A few years later, Dylan led a different revolution, when he wedded acoustic folk music to rock and connected it to the loud electric guitars. This step too was received with mixed feelings, an uproar (in a famous performance in Manchester someone from the audience called out to him "Judas," traitor). Throughout these years Dylan polished his writing and presentation.
In the stream of images and associations in his songs, he often included historic American figure, real and legendary. He succeeded in recreating in them the spirit of what music critic Greil Marcus described as "the old, weird America." It wasn't always possible to understand what Dylan was saying, even on the tenth reading or listening, but mostly it sounded wonderful.
Over a 55-year career he did have moments where he fell or was stuck. Dylan himself once claimed he did not record a single acceptable album from the early 1970s through the end of the 90s (and in doing so erased - with a wave of his own hand - such masterpieces as "Blood on the Tracks" and "Before the Flood," his live performance album with The Band.)
Not all his live performances, in recent years, met the expectations of his fans. Even in Israel many were disappointed by his last appearance here in 2011. But it is hard to argue with the enormous production of his, from the 1960s onwards.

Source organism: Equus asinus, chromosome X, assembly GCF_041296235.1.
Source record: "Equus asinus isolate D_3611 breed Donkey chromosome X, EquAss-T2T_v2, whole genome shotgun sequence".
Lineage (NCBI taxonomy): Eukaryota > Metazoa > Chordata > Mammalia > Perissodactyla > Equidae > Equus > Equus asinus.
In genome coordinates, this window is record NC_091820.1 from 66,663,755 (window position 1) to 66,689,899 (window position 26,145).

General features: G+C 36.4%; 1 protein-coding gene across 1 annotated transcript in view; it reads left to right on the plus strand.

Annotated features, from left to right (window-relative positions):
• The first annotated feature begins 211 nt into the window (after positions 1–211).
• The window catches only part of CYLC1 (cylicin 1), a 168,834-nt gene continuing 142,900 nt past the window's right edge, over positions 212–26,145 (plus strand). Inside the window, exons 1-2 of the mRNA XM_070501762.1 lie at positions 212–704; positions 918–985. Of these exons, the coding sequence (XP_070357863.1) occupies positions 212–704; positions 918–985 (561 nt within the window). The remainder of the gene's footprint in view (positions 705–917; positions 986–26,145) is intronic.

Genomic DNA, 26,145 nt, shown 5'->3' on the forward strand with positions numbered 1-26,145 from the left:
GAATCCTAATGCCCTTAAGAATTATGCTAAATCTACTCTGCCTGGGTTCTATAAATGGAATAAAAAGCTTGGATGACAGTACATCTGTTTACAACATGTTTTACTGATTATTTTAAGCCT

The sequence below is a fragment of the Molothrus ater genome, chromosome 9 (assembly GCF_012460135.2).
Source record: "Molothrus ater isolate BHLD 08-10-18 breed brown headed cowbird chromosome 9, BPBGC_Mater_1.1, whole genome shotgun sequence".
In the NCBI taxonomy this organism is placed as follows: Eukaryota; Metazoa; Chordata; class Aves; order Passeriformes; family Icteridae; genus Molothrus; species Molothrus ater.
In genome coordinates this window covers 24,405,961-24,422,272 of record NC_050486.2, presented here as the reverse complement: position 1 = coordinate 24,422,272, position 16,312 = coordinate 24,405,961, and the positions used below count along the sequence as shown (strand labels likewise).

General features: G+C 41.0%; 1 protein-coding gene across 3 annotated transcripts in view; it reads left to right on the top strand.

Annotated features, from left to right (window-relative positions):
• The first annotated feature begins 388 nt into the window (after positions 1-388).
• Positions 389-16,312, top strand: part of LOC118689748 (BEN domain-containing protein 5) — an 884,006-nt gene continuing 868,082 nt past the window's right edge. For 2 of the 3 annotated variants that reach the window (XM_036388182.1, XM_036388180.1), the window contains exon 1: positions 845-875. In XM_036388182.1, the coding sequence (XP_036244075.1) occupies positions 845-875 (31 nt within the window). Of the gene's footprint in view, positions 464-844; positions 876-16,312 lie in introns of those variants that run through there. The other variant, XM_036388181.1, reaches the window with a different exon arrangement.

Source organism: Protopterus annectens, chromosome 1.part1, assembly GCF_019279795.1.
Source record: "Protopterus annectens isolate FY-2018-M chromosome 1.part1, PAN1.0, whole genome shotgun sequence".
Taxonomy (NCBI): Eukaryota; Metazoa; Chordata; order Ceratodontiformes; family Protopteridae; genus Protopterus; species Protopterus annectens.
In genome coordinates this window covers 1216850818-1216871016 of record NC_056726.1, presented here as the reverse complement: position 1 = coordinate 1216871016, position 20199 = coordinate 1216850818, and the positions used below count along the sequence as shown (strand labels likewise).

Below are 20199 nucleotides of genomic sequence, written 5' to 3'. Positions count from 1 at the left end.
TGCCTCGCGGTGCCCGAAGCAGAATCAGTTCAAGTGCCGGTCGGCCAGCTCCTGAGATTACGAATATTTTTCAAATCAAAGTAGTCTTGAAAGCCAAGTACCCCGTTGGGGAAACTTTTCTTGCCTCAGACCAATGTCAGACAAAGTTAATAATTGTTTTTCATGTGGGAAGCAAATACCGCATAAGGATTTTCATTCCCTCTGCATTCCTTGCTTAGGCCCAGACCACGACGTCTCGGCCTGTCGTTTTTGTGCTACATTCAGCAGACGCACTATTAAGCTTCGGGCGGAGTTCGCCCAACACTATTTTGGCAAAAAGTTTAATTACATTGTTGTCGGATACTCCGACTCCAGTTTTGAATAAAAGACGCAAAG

Dylan was described for years as a poet, prophet or even messiah, as the voice of the conscience of his generation. The generations have changed, but he is still here, without showing any real signs of weakening. In recent years he has been busy mostly with recording his own versions, rather eccentric, of the songs which are included in the so-called "Great American Song Book." Old-time hits form the 1920s and 30s which were made famous by such greats as Frank Sinatra and his likes. This too, somehow, comes out interesting.
Now the great honor given to him by the Swedish Academy joins his bounty of previous awards. He is worthy of this prize, not just because of his historic "Blowin in the Wind," which television channels showed so often yesterday because of its hints to the civil rights movement. "Like a Rolling Stone" too (Has a better rock song ever been written?) and so many other songs, that have left their mark on the era.
Dylan may be the greatest documentarian of the American spirit over the past five and a half decades. It is enough just to remember, for example, his "Ballad of a Thin Man," from 1965, the song that the founders of the American Black Panthers played time after time while they were putting together the first edition of the movement's newspaper: "Because something is happening here, But you don’t know what it is."
The leaders of the Panthers saw in these words a covert description of racism, but to the same extent they could have described the process of melt down Donald Trump has gone through over the past two weeks. And maybe, the choice of Dylan was also a sort of defiance against the phenomenon that Trump represents.